Office buildings in downtown San Francisco sit empty or nearly empty as thousands of workers continue working from home. Back in 2019, San Francisco had one of the tightest office real estate markets in the country with about 5% vacancy and record-setting rental rates. Now, vacancy has plummeted to 24% and rental rates have fallen by 13% since the end of 2019, according to commercial brokerage firm CBRE. But, it’s not just cubicles that are deserted – so are the sidewalks and many of the cafes, stores and small businesses that catered to the office crowd. The trend is prompting some developers, landlords and policymakers to consider turning some office towers into much needed housing, but similar efforts have proven difficult in the past. We’ll talk about how to reimagine and pump new life into San Francisco’s downtown business districts.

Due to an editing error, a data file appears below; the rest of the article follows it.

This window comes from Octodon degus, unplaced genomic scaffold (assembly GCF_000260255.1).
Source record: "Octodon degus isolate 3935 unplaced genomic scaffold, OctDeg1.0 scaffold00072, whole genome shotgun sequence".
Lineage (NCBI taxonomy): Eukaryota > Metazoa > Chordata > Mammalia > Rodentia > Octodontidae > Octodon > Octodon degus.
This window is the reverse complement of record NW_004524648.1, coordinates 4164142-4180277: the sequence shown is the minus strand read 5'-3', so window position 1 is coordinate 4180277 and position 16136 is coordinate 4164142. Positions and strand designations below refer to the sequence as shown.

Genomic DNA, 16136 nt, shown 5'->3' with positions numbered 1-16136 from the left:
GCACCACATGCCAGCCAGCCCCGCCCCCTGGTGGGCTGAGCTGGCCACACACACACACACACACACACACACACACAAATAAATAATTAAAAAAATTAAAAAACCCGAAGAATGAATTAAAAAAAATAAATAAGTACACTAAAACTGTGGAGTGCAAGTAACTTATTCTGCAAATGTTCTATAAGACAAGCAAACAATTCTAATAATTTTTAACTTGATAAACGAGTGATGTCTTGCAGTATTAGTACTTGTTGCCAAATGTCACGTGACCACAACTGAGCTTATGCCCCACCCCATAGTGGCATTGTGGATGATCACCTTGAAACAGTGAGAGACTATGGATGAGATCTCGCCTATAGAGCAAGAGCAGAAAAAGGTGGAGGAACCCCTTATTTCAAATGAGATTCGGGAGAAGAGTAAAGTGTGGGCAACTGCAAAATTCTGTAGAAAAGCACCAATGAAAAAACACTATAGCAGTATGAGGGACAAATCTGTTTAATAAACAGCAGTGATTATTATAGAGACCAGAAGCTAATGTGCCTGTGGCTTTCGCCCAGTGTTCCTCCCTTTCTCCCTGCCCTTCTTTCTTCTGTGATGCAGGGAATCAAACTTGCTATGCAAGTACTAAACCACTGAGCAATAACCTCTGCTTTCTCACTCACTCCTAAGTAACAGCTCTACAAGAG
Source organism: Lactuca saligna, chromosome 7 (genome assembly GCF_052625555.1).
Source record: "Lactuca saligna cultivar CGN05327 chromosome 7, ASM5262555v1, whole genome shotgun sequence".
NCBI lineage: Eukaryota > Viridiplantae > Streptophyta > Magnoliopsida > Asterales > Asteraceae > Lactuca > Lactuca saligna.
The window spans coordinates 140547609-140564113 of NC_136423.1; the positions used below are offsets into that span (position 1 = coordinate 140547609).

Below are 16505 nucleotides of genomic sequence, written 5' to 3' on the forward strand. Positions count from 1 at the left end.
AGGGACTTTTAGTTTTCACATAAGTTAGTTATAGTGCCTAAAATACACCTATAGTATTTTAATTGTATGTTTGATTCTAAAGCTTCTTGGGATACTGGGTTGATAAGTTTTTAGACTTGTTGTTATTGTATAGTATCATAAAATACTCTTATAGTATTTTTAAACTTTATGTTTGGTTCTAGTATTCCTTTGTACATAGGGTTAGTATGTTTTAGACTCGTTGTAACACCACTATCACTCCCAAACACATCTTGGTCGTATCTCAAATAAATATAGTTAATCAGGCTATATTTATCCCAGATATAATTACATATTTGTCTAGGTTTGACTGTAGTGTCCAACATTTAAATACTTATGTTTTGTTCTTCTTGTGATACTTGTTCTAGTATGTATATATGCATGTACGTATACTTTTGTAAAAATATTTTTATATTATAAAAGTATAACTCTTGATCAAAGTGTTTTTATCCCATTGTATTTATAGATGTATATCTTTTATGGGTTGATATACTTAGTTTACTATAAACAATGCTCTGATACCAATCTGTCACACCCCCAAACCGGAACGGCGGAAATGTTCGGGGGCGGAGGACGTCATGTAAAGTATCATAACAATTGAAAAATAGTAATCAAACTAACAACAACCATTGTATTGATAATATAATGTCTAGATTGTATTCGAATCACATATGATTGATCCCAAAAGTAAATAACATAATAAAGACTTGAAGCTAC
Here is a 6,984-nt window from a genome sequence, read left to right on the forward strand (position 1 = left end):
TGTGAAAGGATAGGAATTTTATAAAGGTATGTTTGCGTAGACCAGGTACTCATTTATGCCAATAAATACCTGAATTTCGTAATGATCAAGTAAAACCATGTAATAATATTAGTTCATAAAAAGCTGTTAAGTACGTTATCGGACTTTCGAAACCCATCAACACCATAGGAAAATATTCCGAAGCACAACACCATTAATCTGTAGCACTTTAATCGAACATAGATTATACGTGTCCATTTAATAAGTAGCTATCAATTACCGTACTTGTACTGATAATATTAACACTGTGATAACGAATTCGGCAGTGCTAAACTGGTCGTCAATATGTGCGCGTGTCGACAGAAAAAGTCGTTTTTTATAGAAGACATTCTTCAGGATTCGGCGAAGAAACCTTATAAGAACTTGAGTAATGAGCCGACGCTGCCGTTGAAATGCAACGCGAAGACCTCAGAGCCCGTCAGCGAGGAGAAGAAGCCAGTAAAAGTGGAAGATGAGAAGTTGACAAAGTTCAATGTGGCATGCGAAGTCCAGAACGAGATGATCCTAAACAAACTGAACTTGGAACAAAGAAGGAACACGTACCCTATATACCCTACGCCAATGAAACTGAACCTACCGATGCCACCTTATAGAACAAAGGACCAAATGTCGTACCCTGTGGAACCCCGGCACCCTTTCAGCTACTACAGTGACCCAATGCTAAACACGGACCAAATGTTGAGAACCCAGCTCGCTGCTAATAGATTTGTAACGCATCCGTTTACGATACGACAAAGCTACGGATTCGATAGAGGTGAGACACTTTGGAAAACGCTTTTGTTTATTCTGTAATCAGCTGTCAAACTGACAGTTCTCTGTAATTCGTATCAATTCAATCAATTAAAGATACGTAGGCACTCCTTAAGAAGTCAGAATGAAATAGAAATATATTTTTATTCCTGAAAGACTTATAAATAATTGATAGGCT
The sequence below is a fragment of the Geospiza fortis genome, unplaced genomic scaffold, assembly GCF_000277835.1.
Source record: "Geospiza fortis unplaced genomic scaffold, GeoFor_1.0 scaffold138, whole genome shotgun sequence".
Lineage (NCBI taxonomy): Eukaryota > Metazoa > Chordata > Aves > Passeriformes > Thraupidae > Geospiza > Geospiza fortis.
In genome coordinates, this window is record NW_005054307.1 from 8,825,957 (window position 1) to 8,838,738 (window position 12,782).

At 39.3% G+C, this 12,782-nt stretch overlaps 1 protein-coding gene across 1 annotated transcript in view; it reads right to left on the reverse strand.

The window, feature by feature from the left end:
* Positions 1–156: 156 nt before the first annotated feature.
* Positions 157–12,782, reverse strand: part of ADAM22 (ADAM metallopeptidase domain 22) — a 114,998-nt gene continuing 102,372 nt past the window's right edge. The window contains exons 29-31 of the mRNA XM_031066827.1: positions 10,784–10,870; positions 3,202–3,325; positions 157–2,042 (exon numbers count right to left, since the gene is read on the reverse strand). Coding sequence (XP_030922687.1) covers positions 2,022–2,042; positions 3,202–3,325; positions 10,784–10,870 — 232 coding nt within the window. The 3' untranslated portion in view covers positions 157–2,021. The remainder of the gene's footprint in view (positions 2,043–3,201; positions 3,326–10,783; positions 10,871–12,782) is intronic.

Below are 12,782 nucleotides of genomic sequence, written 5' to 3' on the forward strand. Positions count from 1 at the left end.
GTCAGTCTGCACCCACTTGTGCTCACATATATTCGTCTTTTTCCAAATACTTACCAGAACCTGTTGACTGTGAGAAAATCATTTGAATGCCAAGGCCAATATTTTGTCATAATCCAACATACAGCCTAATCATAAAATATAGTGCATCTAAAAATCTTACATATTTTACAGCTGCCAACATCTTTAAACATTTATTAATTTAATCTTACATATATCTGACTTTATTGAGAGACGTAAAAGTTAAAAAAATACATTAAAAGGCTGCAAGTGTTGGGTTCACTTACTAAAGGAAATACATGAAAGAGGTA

What Would it Take to Revive San Francisco’s Deserted Downtown?
Kevin Truong, staff writer, The San Francisco Standard, author of the recent article, “Turning Downtown Offices Into Housing Isn’t the Solution You Think It Is”
Sujata Srivastava, San Francisco director, SPUR, a nonprofit public policy organization in the San Francisco Bay Area
Oz Erickson, chairman, Emerald Fund, a San Francisco development firm that builds commercial, retail, and residential projects
Matt Field, president, TMG Partners, San Francisco development firm